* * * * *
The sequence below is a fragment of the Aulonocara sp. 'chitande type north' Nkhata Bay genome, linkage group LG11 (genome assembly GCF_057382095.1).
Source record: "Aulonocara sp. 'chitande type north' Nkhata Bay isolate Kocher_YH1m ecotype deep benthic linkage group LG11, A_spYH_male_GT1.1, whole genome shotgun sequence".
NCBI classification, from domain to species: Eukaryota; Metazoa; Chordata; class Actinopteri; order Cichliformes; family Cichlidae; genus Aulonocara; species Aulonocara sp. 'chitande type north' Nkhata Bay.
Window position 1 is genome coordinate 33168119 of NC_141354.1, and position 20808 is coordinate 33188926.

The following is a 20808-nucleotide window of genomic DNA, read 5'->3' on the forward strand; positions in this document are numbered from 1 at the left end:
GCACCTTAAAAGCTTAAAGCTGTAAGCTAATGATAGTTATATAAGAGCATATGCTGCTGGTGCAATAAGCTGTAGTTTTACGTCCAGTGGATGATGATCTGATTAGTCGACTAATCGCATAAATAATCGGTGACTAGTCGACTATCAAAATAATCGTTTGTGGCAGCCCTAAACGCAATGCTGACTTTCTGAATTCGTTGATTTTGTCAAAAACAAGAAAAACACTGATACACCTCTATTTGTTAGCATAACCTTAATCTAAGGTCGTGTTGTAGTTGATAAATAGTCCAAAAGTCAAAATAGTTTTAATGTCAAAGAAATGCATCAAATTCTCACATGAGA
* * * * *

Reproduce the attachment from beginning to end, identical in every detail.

The sequence below is a fragment of the Aulonocara sp. 'chitande type north' Nkhata Bay genome, linkage group LG11 (genome assembly GCF_057382095.1).
Source record: "Aulonocara sp. 'chitande type north' Nkhata Bay isolate Kocher_YH1m ecotype deep benthic linkage group LG11, A_spYH_male_GT1.1, whole genome shotgun sequence".
NCBI classification, from domain to species: Eukaryota; Metazoa; Chordata; class Actinopteri; order Cichliformes; family Cichlidae; genus Aulonocara; species Aulonocara sp. 'chitande type north' Nkhata Bay.
Window position 1 is genome coordinate 33168119 of NC_141354.1, and position 20808 is coordinate 33188926.

The following is a 20808-nucleotide window of genomic DNA, read 5'->3' on the forward strand; positions in this document are numbered from 1 at the left end:
GCACCTTAAAAGCTTAAAGCTGTAAGCTAATGATAGTTATATAAGAGCATATGCTGCTGGTGCAATAAGCTGTAGTTTTACGTCCAGTGGATGATGATCTGATTAGTCGACTAATCGCATAAATAATCGGTGACTAGTCGACTATCAAAATAATCGTTTGTGGCAGCCCTAAACGCAATGCTGACTTTCTGAATTCGTTGATTTTGTCAAAAACAAGAAAAACACTGATACACCTCTATTTGTTAGCATAACCTTAATCTAAGGTCGTGTTGTAGTTGATAAATAGTCCAAAAGTCAAAATAGTTTTAATGTCAAAGAAATGCATCAAATTCTCACATGAGA